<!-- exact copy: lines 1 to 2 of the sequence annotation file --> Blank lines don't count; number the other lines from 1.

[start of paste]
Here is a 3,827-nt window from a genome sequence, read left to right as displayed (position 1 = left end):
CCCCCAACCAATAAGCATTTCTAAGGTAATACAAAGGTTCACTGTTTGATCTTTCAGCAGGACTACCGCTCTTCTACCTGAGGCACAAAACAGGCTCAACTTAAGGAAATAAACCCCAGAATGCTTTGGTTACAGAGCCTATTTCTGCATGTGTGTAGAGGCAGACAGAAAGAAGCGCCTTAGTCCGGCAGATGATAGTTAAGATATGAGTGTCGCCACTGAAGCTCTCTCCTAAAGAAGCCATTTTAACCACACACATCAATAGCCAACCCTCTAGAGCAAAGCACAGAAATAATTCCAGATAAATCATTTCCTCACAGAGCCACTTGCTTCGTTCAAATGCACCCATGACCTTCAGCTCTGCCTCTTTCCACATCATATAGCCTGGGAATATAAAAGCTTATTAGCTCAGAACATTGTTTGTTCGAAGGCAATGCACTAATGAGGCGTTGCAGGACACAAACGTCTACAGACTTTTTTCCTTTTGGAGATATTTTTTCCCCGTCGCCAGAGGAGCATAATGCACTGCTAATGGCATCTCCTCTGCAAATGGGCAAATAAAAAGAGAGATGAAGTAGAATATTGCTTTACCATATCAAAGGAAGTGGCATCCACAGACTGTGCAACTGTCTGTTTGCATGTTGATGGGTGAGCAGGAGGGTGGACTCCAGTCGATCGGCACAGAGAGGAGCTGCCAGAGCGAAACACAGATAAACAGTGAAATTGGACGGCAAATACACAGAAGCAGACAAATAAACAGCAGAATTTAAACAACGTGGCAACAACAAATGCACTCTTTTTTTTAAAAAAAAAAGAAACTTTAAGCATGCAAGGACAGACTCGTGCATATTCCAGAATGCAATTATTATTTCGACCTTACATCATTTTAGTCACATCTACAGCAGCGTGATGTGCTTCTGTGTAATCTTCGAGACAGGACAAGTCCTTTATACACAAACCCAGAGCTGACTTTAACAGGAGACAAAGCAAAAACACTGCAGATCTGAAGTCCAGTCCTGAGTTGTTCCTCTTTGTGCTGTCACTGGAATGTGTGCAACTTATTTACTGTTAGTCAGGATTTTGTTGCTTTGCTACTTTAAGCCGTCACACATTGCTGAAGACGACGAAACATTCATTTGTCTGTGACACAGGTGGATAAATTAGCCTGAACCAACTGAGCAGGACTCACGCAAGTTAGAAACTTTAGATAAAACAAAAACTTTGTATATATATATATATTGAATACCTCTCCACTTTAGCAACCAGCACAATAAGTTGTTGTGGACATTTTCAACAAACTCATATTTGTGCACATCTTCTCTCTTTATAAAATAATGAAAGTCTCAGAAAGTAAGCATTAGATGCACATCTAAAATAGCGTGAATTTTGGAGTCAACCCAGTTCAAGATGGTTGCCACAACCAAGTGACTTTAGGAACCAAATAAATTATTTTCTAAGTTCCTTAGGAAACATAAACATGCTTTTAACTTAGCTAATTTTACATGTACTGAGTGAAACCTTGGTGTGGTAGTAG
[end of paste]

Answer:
Here is a 3,827-nt window from a genome sequence, read left to right as displayed (position 1 = left end):
CCCCCAACCAATAAGCATTTCTAAGGTAATACAAAGGTTCACTGTTTGATCTTTCAGCAGGACTACCGCTCTTCTACCTGAGGCACAAAACAGGCTCAACTTAAGGAAATAAACCCCAGAATGCTTTGGTTACAGAGCCTATTTCTGCATGTGTGTAGAGGCAGACAGAAAGAAGCGCCTTAGTCCGGCAGATGATAGTTAAGATATGAGTGTCGCCACTGAAGCTCTCTCCTAAAGAAGCCATTTTAACCACACACATCAATAGCCAACCCTCTAGAGCAAAGCACAGAAATAATTCCAGATAAATCATTTCCTCACAGAGCCACTTGCTTCGTTCAAATGCACCCATGACCTTCAGCTCTGCCTCTTTCCACATCATATAGCCTGGGAATATAAAAGCTTATTAGCTCAGAACATTGTTTGTTCGAAGGCAATGCACTAATGAGGCGTTGCAGGACACAAACGTCTACAGACTTTTTTCCTTTTGGAGATATTTTTTCCCCGTCGCCAGAGGAGCATAATGCACTGCTAATGGCATCTCCTCTGCAAATGGGCAAATAAAAAGAGAGATGAAGTAGAATATTGCTTTACCATATCAAAGGAAGTGGCATCCACAGACTGTGCAACTGTCTGTTTGCATGTTGATGGGTGAGCAGGAGGGTGGACTCCAGTCGATCGGCACAGAGAGGAGCTGCCAGAGCGAAACACAGATAAACAGTGAAATTGGACGGCAAATACACAGAAGCAGACAAATAAACAGCAGAATTTAAACAACGTGGCAACAACAAATGCACTCTTTTTTTTAAAAAAAAAAGAAACTTTAAGCATGCAAGGACAGACTCGTGCATATTCCAGAATGCAATTATTATTTCGACCTTACATCATTTTAGTCACATCTACAGCAGCGTGATGTGCTTCTGTGTAATCTTCGAGACAGGACAAGTCCTTTATACACAAACCCAGAGCTGACTTTAACAGGAGACAAAGCAAAAACACTGCAGATCTGAAGTCCAGTCCTGAGTTGTTCCTCTTTGTGCTGTCACTGGAATGTGTGCAACTTATTTACTGTTAGTCAGGATTTTGTTGCTTTGCTACTTTAAGCCGTCACACATTGCTGAAGACGACGAAACATTCATTTGTCTGTGACACAGGTGGATAAATTAGCCTGAACCAACTGAGCAGGACTCACGCAAGTTAGAAACTTTAGATAAAACAAAAACTTTGTATATATATATATATTGAATACCTCTCCACTTTAGCAACCAGCACAATAAGTTGTTGTGGACATTTTCAACAAACTCATATTTGTGCACATCTTCTCTCTTTATAAAATAATGAAAGTCTCAGAAAGTAAGCATTAGATGCACATCTAAAATAGCGTGAATTTTGGAGTCAACCCAGTTCAAGATGGTTGCCACAACCAAGTGACTTTAGGAACCAAATAAATTATTTTCTAAGTTCCTTAGGAAACATAAACATGCTTTTAACTTAGCTAATTTTACATGTACTGAGTGAAACCTTGGTGTGGTAGTAG